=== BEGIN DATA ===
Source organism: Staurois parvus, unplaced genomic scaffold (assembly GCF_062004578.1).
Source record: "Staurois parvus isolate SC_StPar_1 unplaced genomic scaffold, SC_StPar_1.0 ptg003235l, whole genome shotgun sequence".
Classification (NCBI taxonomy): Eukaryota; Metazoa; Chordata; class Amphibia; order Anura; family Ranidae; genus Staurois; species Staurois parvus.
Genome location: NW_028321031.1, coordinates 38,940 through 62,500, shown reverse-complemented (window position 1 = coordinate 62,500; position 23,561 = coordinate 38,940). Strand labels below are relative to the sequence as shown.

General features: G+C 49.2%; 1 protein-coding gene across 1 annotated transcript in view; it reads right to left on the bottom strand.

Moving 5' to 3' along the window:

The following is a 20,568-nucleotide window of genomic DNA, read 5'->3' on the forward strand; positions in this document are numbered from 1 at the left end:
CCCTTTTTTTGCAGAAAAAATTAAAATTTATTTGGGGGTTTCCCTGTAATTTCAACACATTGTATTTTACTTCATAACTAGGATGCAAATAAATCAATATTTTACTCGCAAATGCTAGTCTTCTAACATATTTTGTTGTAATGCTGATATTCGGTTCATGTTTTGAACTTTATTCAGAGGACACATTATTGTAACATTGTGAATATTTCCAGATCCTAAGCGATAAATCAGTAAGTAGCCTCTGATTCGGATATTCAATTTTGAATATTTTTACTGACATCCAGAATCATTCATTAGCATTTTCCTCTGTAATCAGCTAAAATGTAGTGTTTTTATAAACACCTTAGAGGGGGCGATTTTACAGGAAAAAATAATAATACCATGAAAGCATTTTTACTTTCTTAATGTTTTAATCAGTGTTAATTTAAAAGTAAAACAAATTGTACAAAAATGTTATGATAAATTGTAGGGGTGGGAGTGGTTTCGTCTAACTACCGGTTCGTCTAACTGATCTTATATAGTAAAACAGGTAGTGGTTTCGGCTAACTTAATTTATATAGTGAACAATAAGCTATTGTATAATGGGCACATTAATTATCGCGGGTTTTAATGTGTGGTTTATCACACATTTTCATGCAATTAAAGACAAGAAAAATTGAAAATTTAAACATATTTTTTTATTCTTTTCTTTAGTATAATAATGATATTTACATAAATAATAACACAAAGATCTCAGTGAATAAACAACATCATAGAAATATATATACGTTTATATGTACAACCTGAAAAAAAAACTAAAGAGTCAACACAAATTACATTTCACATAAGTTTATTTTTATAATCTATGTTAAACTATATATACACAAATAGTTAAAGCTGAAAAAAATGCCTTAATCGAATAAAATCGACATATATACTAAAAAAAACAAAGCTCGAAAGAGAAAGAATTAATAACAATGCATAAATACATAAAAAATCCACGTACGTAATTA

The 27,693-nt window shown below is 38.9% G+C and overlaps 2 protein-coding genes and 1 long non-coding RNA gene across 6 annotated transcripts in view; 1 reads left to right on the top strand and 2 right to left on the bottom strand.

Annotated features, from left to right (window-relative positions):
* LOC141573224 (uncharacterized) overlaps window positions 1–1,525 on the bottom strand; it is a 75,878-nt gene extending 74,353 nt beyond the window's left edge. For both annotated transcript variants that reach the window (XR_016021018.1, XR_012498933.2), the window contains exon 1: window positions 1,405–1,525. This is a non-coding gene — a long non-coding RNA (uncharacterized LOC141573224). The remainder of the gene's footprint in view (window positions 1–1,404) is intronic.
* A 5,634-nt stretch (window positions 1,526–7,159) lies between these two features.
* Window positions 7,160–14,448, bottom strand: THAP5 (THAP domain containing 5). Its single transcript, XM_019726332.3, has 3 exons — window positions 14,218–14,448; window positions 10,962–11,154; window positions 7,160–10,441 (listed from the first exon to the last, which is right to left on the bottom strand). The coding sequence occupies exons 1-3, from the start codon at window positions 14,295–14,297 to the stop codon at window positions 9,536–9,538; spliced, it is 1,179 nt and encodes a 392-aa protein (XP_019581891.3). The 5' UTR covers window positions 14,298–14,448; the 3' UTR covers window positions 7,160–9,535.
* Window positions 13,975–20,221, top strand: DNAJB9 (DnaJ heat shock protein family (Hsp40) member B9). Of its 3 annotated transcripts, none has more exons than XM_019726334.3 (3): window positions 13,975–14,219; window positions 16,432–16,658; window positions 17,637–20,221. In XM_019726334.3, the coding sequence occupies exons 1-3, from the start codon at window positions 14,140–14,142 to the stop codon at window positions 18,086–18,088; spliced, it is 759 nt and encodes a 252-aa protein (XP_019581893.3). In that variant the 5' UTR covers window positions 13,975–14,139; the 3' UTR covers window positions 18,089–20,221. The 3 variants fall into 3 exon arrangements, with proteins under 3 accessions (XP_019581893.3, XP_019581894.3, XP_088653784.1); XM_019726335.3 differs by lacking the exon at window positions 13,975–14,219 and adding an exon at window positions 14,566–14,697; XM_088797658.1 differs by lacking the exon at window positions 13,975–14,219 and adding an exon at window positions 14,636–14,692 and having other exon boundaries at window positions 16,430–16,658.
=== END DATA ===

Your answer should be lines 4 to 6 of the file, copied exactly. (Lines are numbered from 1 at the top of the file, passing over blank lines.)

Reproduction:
Genome location: NW_028321031.1, coordinates 38,940 through 62,500, shown reverse-complemented (window position 1 = coordinate 62,500; position 23,561 = coordinate 38,940). Strand labels below are relative to the sequence as shown.

General features: G+C 49.2%; 1 protein-coding gene across 1 annotated transcript in view; it reads right to left on the bottom strand.

Moving 5' to 3' along the window: